The findings, led by Hebrew University graduate student Chen Hener-Katz and involving a collaboration between Prof. Assaf Friedler of the Hebrew University and Prof. Atan Gross of the Weizmann Institute, were published in the Journal of Biological Chemistry in an article titled ”Molecular Basis of the Interaction between Proapoptotic Truncated BID (tBID) Protein and Mitochondrial Carrier Homologue 2 (MTCH2) Protein.”
The discovery by Prof. Gross of the MTCH2 protein as well as its relationship to tBID, allowed the research team to develop a technique that mimics apoptosis.
Programmed cell death, or Apoptosis, is a critical defense mechanism against the development of abnormal cells like cancer, according toHealthCanal.com. “Cancer cells usually avoid this process due to mutations in the genes that encode the relevant proteins,” it continues. “The result is that the cancer cells survive and take over while healthy cells die.”
”These protein segments could be the basis of future anti-cancer therapies in cases where the mechanism of natural cell death is not working properly,” said Prof. Friedler, head of the school of chemistry at the Hebrew University. ”We have just begun to uncover the hidden potential in the interaction between these proteins. This is an important potential target for the development of anticancer drugs that will stimulate apoptosis by interfering with its regulation.”
The potential ramifications of this discovery was described in the Weizmann Institute’s 2010 Update on Cancer Research: “Scientists can use this newly gained knowledge to devise novel therapeutic methods. If clinicians could regulate the production and activity of MTCH2, they would be able, for instance, to ‘turn on’ mitochondria apoptosis in cancerous cells and turn it ‘off’ in the brain cells of patients with Parkinson’s and Alzheimer’s diseases.”
Two Israeli films are headed to this summer’s Locarno film festival: “Not in Tel Aviv,” a film by Israeli director Nony Geffen and “The Pit,” a short film by Itamar Lapid, will compete at the Swiss event this August.
Held annually, the Locarno festival is the longest-running film fest in Europe after those in Cannes and Venice.
Geffen, who has no formal film training, wrote, directed and stars in “Not in Tel Aviv” – a low-budget film that centers on a young teacher who is laid-off due to budget cuts and reacts by kidnapping one of his students.
An off-kilter love story develops, and after initially resisting her abduction, the student falls for Geffen’s character and ultimately helps him win over his childhood sweetheart.
“Not in Tel Aviv” was produced by Itai Tamir with funding from the Israel Film Fund. It premiered at the Cinema South festival in Sderot, where it clinched first place in the category devoted to low-budget independent feature films.
Itamar Lapid’s “The Pit” will compete in the shorts category at the Locarno festival. The film focuses on two radical youths who develop relationships with two migrant workers and confront their boss, who has confiscated some of his employees’ passports.
Lapid’s brother, Nadav, clinched the Special Jury Prize at last year’s Locarno film festival with his film “Policeman.”
Shay Yalin, 38, an Israeli living in the Philippines, was named the winner of a recent international competition looking for “green” cell-phone games.
Yalin moved Southeast Asia as part of his job. The self-proclaimed avid recycler came up with a concept for a new mobile devise-based game meant to encourage the recycling of plastic waste.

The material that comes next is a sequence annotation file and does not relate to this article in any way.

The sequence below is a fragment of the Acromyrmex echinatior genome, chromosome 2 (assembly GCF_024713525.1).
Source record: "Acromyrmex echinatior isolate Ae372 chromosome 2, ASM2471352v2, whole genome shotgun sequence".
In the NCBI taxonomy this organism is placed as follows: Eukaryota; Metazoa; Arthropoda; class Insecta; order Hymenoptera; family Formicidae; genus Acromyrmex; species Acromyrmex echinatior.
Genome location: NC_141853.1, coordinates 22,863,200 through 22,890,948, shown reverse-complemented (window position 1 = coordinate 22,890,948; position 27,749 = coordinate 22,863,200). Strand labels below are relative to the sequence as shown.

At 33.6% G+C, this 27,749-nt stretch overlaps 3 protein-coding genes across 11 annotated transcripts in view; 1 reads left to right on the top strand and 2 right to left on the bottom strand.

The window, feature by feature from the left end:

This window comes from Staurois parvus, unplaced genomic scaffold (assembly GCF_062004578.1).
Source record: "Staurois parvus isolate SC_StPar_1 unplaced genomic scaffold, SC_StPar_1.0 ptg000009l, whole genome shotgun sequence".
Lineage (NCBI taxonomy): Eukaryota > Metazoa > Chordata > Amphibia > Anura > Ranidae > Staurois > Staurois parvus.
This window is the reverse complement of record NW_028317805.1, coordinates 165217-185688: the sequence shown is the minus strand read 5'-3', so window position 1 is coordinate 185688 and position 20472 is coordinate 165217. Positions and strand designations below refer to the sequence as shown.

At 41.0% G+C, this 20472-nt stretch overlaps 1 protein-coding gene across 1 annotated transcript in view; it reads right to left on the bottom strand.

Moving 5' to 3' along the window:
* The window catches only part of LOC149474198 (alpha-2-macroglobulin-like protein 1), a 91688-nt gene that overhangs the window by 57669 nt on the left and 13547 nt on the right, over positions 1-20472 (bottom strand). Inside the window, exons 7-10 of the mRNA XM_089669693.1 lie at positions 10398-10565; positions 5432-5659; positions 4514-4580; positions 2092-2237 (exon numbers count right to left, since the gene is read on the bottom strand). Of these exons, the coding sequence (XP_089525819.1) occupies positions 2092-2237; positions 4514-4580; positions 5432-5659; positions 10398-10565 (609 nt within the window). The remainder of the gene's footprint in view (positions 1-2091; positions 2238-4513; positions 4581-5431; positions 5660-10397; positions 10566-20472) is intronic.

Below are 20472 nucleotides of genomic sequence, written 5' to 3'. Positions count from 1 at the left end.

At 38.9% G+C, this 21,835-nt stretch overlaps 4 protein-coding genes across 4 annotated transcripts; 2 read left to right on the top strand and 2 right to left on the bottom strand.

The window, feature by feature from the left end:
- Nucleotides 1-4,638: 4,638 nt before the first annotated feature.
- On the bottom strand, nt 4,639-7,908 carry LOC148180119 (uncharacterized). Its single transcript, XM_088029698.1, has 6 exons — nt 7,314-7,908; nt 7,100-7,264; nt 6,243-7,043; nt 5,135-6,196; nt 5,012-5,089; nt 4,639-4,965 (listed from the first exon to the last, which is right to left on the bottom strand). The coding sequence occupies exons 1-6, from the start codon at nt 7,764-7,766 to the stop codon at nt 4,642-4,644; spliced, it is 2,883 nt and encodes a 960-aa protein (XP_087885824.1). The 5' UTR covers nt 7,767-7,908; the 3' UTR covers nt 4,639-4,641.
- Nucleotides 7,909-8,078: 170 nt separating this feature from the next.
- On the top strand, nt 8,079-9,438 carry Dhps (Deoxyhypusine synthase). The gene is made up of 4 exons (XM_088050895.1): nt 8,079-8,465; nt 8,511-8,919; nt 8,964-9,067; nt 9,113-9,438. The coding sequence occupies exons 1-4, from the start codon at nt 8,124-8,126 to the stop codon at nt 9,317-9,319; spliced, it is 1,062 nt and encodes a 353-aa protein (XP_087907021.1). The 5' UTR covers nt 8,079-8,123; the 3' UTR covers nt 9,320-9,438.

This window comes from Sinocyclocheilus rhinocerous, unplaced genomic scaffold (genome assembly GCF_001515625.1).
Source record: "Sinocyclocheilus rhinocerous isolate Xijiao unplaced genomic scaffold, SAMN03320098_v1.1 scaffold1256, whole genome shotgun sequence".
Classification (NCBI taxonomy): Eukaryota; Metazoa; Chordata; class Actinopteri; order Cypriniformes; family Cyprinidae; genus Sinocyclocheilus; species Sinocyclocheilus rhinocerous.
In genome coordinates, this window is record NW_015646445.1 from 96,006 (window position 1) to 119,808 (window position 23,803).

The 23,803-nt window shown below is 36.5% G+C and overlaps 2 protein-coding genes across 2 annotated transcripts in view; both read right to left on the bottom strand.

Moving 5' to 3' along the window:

The contest was promoted as part of Rio+20 – the UN summit on sustainable development that was held in Brazil in June.
The judging panel was comprised of senior executives from industry giants such as Google, Volvo and Nike, and the top ideas were introduced in the summit – an honor Yalin was oblivious to.
“I actually forgot all about it, until the letter telling me I had won came,” he told Ynet.
The game – “PET Race” – is both web-based and cell-based and promotes a weekly contest for keen players.
Yalin’s concept entails having major soft drink companies hold individual contests focusing on the recycling of bottles. Players would be able to register online or via the app.
Each contest would last up to one week and the players would have to update their accounts with the number of bottles collected. At the end of each contest, the bottles will be delivered to designated collection points, where the winners will also collect their prizes.
Yalin told Ynet that he has been contacted by several companies seeking to make the concept a reality.
For the second time running, the Israeli Any.Do has been included in the TechCrunch blog’s list of the 20 best mobile apps.
Any.Do allows users to manage their daily schedules by creating a new “to-do” item via voice command, turning unanswered calls into tasks, and synchronizing with other management tools like Google Tasks. The company has won accolades for its simple, intuitive app, as well as for a unique characteristic: tasks can be deleted by being marked or by a slight shake of the phone.
Any.Do launched the app at the end of last year and the iPhone version in June 2012
The app is in impressive company. Out of the 1.2 million mobile applications available for iPhone and Android devices, well-known apps such as Draw Something, Airbnb, Angry Birds in Space, and Instagram also made the blog’s Top 20 list.
The company, founded by Omer Perchik, Yoni Lindenfeld and Itay Kahanahas in 2010, has thus far raised $1 million from the Innovation Endeavors fund, run by Google Chairman Eric Schmidt and Dror Berman, as well as from Blumberg and Genesis funds. It is currently in an additional round of fundraising.